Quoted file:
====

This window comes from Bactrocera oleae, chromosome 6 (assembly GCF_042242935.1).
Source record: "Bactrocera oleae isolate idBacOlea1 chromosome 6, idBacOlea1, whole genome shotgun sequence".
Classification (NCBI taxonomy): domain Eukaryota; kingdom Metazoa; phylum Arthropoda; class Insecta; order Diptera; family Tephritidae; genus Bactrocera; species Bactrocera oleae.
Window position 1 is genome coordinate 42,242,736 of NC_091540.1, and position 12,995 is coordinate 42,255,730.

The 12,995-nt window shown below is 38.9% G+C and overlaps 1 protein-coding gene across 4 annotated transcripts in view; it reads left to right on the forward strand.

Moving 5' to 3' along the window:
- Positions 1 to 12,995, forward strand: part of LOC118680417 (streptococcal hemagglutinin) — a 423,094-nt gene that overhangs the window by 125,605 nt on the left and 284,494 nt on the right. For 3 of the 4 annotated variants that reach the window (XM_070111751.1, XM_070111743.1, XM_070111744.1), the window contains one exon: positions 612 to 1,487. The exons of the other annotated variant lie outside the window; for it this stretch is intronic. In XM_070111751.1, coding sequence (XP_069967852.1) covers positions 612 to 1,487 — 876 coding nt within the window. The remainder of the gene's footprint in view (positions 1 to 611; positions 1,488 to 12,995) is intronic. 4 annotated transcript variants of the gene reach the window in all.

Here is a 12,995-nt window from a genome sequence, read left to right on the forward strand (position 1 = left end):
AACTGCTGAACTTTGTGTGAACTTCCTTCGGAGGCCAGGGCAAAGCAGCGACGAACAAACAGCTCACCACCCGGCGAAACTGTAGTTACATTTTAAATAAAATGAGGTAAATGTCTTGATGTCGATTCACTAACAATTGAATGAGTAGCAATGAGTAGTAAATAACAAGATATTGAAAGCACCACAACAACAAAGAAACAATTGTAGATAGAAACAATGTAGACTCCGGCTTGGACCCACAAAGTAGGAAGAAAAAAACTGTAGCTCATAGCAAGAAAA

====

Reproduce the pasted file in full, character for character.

This window comes from Bactrocera oleae, chromosome 6 (assembly GCF_042242935.1).
Source record: "Bactrocera oleae isolate idBacOlea1 chromosome 6, idBacOlea1, whole genome shotgun sequence".
Classification (NCBI taxonomy): domain Eukaryota; kingdom Metazoa; phylum Arthropoda; class Insecta; order Diptera; family Tephritidae; genus Bactrocera; species Bactrocera oleae.
Window position 1 is genome coordinate 42,242,736 of NC_091540.1, and position 12,995 is coordinate 42,255,730.

The 12,995-nt window shown below is 38.9% G+C and overlaps 1 protein-coding gene across 4 annotated transcripts in view; it reads left to right on the forward strand.

Moving 5' to 3' along the window:
- Positions 1 to 12,995, forward strand: part of LOC118680417 (streptococcal hemagglutinin) — a 423,094-nt gene that overhangs the window by 125,605 nt on the left and 284,494 nt on the right. For 3 of the 4 annotated variants that reach the window (XM_070111751.1, XM_070111743.1, XM_070111744.1), the window contains one exon: positions 612 to 1,487. The exons of the other annotated variant lie outside the window; for it this stretch is intronic. In XM_070111751.1, coding sequence (XP_069967852.1) covers positions 612 to 1,487 — 876 coding nt within the window. The remainder of the gene's footprint in view (positions 1 to 611; positions 1,488 to 12,995) is intronic. 4 annotated transcript variants of the gene reach the window in all.

Here is a 12,995-nt window from a genome sequence, read left to right on the forward strand (position 1 = left end):
AACTGCTGAACTTTGTGTGAACTTCCTTCGGAGGCCAGGGCAAAGCAGCGACGAACAAACAGCTCACCACCCGGCGAAACTGTAGTTACATTTTAAATAAAATGAGGTAAATGTCTTGATGTCGATTCACTAACAATTGAATGAGTAGCAATGAGTAGTAAATAACAAGATATTGAAAGCACCACAACAACAAAGAAACAATTGTAGATAGAAACAATGTAGACTCCGGCTTGGACCCACAAAGTAGGAAGAAAAAAACTGTAGCTCATAGCAAGAAAA